Last weeks theme for SYTYC was kids crafts. I was shocked to win again. I thought Kristen had it in the bag, but I guess I made a late come back for the 3 point win. I loved this project. I feel so much joy every time I walk past them.
I have to be honest. I love my kids. I love crafts. But I hate kid's crafts. The thing that I hate about them is that five minutes after they have created something, I want to throw it away. I just don't like the clutter.
I knew I had to come up with something I would treasure instead of trash. My kids and I created these beautiful hand trees.
They are personalized with trunks made from their arm and hand. I really enjoyed spending one on one time with each kid as we put these together.
Mod Podge is the perfect medium for kids crafts. You can't mess it up. Since it dries clear you can't see all the mistakes and spills. My kids kept commenting on how much the loved "painting".
Here is how we made them:
What I used:
-Wood Picture Boards -I got mine at Tai Pan Trading Co., they were damaged and 75% off. You could also use a canvas.
- Mod Podge- I used matte, but I think anything you have is fine.
-Permanent marker - to sign name at the end
These are the boards I used. I needed more surface area so I used the back side as my front.
Some of the Fabrics I used: I liked using a heavier fabric, but anything would work. Make sure you have lots of variety. You want the fabrics to work together while still having as many different colors as possible. You don't want all the fabrics to blend together. I used eight different fabrics.Step 1: I removed the hanger and stickers from the back of my board. I saved the hanger and placed it on the other side when it was time to hang my pictures.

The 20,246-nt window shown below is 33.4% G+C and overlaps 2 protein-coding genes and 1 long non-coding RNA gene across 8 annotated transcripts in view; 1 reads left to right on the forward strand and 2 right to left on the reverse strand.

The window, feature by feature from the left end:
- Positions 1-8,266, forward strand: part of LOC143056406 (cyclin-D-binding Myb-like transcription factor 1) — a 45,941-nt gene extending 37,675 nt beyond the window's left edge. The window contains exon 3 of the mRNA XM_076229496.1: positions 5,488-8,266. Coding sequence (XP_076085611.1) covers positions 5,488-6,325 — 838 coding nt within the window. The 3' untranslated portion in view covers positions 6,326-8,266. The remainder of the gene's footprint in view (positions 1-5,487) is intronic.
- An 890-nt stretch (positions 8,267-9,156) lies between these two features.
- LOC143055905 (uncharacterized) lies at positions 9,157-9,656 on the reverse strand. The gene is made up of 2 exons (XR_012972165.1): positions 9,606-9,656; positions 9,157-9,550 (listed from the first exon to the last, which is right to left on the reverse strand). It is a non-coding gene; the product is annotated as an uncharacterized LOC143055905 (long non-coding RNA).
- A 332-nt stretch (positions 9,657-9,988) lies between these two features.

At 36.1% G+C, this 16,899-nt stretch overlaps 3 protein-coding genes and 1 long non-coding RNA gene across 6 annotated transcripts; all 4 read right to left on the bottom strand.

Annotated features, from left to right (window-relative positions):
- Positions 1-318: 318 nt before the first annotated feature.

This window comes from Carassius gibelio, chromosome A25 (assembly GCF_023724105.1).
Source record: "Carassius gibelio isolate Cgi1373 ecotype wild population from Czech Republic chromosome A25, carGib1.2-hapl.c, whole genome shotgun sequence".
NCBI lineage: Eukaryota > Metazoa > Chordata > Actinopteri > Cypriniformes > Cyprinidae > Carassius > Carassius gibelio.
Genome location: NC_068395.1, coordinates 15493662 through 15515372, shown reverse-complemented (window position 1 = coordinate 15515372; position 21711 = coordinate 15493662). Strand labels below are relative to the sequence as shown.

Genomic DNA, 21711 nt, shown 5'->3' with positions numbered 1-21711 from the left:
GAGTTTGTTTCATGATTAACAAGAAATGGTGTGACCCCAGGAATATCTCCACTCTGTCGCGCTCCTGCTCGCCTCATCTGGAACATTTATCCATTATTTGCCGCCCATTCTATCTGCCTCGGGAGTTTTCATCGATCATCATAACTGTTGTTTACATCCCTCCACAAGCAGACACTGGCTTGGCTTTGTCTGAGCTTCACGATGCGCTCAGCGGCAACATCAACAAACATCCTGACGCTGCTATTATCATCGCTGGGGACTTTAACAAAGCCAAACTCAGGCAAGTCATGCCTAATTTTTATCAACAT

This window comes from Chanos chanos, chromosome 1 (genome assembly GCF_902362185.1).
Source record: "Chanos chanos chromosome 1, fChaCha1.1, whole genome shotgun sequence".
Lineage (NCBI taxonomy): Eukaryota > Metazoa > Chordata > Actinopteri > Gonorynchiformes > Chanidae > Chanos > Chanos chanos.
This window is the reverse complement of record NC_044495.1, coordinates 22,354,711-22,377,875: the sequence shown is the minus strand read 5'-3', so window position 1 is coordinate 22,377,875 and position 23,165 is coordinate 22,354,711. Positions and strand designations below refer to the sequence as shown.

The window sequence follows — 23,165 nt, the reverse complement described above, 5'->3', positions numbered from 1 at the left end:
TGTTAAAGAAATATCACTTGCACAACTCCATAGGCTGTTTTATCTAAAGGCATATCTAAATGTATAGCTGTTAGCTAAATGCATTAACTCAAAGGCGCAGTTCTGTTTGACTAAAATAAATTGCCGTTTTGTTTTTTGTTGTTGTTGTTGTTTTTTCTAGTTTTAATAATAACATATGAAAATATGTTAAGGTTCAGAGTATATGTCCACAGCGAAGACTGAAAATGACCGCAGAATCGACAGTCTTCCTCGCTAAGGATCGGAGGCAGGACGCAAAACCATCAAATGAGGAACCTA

Step 2: I covered the entire board with Mod Podge and layed a piece of burlap, bigger than the board, over the top. Then I used my sharp sewing scissors to cut away the excess burlap till it was straight and flush with the board. If you are using a canvas I would try wrapping the canvas and stapling it to the back instead.
Step 3: Cutting the leaves and hands out. I did all the cutting. I didn't trust my kids with my sharp sewing scissors. I was afraid someone would lose a finger. If your kids are older you might want to let them do this part.
I cut three different sizes of leaves for each pattern.
Tracing and cutting the hands before starting with the Mod Podge, make things easier when everything is covered with goo.
I helped glue the first four leaves down so my kids had an idea of which direction the leaves should go. Then they took over. They painted the Mod Podge onto the backs of the leaves then placed them were they wanted. I reminded them to cover all the empty spots and to use all the different colors.
Step 5: Once all your leaves are on. They plastered the back of the trunk with Mod Podge and placed it on the picture with the hand in the center of the leaves. You might need to trim some of the trunk so that it is flush with the bottom of the board.
Now they can finish it off by painting over the entire tree with the Mod Podge. It dries clear so don't worry if it looks a little messy.
The leaves dry stiff and look cute if they start to come off the board.
Worthy of being hung in a prominent place my kids are more than happy to show off their handy work. Each tree is different just like my kids.